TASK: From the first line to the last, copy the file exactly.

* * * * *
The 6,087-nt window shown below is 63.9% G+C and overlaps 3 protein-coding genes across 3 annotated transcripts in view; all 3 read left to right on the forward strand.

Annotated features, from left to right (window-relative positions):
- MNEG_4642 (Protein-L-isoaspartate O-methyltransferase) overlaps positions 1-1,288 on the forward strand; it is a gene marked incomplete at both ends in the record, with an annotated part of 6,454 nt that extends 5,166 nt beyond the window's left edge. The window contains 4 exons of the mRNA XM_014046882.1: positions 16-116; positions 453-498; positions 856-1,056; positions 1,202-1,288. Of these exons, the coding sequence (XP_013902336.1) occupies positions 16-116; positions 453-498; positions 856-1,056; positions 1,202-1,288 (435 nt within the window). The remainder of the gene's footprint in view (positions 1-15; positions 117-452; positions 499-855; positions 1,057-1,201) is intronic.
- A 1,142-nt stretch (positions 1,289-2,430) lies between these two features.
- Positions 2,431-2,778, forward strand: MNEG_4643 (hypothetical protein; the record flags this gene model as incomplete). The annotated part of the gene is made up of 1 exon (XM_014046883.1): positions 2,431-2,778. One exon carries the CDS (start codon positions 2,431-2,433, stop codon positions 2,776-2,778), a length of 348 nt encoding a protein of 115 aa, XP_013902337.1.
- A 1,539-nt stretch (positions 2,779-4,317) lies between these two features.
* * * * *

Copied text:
The 6,087-nt window shown below is 63.9% G+C and overlaps 3 protein-coding genes across 3 annotated transcripts in view; all 3 read left to right on the forward strand.

Annotated features, from left to right (window-relative positions):
- MNEG_4642 (Protein-L-isoaspartate O-methyltransferase) overlaps positions 1-1,288 on the forward strand; it is a gene marked incomplete at both ends in the record, with an annotated part of 6,454 nt that extends 5,166 nt beyond the window's left edge. The window contains 4 exons of the mRNA XM_014046882.1: positions 16-116; positions 453-498; positions 856-1,056; positions 1,202-1,288. Of these exons, the coding sequence (XP_013902336.1) occupies positions 16-116; positions 453-498; positions 856-1,056; positions 1,202-1,288 (435 nt within the window). The remainder of the gene's footprint in view (positions 1-15; positions 117-452; positions 499-855; positions 1,057-1,201) is intronic.
- A 1,142-nt stretch (positions 1,289-2,430) lies between these two features.
- Positions 2,431-2,778, forward strand: MNEG_4643 (hypothetical protein; the record flags this gene model as incomplete). The annotated part of the gene is made up of 1 exon (XM_014046883.1): positions 2,431-2,778. One exon carries the CDS (start codon positions 2,431-2,433, stop codon positions 2,776-2,778), a length of 348 nt encoding a protein of 115 aa, XP_013902337.1.
- A 1,539-nt stretch (positions 2,779-4,317) lies between these two features.